House panel passes bill to allow inspection of Georgia ballots

A state House committee Friday passed legislation that would make paper ballots publicly available for inspection after an election is certified. (Daniel Varnado/For the AJC)

Credit: Daniel Varnado

Credit: Daniel Varnado

A state House committee Friday passed legislation that would make paper ballots publicly available for inspection after an election is certified. (Daniel Varnado/For the AJC)

A divided state House committee approved a bill Friday that would allow Georgians to inspect paper ballots after an election.

Current law allows Georgians to inspect electronic copies of ballot images to verify that official vote tallies are accurate. But the original paper ballots remain under seal and can be opened only with a judge’s order — a procedure designed to prevent ballots from being tampered with after an election.

House Bill 426 would provide public access to the paper ballots after an election is certified — a move proponents say will increase confidence in elections by allowing citizens to verify the results for themselves.

“Citizen-run elections are an essential element of self-governance,” Rep. Shaw Blackmon, R-Bonaire, the bill’s sponsor, told the House Governmental Affairs Committee on Friday. “Our ballot casting is meant to be in secret, but the counting is not.”

Others fear the proposal will burden local election officials who must safeguard the integrity of the ballots while fulfilling the inspection requests. Anne Gray Herring, a policy analyst with Common Cause Georgia, told the committee the bill could remove “the protection the courts give by keeping them under seal.”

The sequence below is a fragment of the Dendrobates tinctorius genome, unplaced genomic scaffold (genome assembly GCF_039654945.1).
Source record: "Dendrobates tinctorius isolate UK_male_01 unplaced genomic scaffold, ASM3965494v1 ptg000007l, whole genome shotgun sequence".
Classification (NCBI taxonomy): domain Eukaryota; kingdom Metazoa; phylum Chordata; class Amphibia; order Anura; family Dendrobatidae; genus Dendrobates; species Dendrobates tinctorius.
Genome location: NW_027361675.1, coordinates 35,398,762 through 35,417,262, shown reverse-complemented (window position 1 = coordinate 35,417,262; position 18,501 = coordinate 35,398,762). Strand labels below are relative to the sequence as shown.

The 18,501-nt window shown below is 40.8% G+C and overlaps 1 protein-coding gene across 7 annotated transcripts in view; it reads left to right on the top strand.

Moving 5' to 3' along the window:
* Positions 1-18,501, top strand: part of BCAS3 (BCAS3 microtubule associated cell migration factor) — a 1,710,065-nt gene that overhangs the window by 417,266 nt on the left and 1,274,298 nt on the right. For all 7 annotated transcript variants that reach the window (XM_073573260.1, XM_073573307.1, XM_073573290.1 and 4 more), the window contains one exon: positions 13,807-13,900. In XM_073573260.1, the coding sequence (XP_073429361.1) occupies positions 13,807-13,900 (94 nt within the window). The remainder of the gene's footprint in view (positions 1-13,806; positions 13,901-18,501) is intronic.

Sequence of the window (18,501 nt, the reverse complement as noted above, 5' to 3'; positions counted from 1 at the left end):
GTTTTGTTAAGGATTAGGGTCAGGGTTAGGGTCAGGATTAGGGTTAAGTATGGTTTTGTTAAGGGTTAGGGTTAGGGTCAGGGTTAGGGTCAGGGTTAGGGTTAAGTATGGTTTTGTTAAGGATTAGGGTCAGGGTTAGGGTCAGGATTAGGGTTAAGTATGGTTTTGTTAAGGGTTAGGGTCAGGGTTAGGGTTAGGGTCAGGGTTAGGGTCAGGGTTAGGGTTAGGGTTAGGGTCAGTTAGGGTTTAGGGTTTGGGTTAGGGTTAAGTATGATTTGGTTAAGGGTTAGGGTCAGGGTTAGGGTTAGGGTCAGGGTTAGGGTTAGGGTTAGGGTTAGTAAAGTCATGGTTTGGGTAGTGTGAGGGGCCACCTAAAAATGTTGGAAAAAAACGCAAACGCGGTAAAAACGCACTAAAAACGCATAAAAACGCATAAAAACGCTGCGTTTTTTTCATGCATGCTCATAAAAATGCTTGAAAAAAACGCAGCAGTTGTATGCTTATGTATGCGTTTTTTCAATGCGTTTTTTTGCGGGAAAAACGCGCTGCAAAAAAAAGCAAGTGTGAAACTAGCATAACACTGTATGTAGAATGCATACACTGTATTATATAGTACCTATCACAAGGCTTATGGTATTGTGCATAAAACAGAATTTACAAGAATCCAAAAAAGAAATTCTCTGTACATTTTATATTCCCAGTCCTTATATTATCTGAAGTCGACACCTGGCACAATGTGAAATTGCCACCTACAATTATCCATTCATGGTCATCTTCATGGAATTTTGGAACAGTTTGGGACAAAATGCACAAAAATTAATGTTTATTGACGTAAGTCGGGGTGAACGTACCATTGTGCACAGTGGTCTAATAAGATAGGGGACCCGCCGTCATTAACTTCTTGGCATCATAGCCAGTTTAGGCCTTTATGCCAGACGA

The committee was evenly divided on the bill, but Chairman John LaHood cast the deciding vote in favor of it. The bill now goes to the Rules Committee, which will determine whether it gets a vote by the full House.

HB 426 is the latest in a slew of bills that indicate many Republicans in the General Assembly remain suspicious of elections more than two years after then-President Donald Trump claimed the 2020 presidential election was rife with fraud.

Numerous state and federal investigations found no evidence to support various fraud allegations, and a hand recount of every ballot found isolated problems but confirmed Democrat Joe Biden’s victory.

Two years ago, Republican lawmakers made sweeping changes to Georgia election law in response to the fraud claims. And they continue to press for changes.

On Thursday the Georgia Senate voted to ban donations to county election offices, citing concerns about the influence of outside organizations such as the Center for Tech and Civic Life, which was funded by Facebook founder Mark Zuckerberg.

Another pending bill would expand the ability of Georgia residents to challenge the eligibility of other voters and ban the use of absentee ballot drop boxes.

The ability to inspect ballots has also been hotly debated. Some states already treat ballots as public records subject to disclosure. And when the idea surfaced in Georgia last year, it initially had bipartisan support.

But objections surfaced quickly. Opponents worried that making the ballots public would result in endless “audits” demanded by losing candidates who refused to accept election results. And they worried about the financial and administrative burden inspections could impose on local election offices.

Janelle Clodfelter of Duluth told the committee Friday that such concerns are outweighed by the need to assure voters that election results are accurate.

“In no case ever should the amount of work required for the public to have confidence in their elections be considered,” she said. “I don’t care how much work it takes.”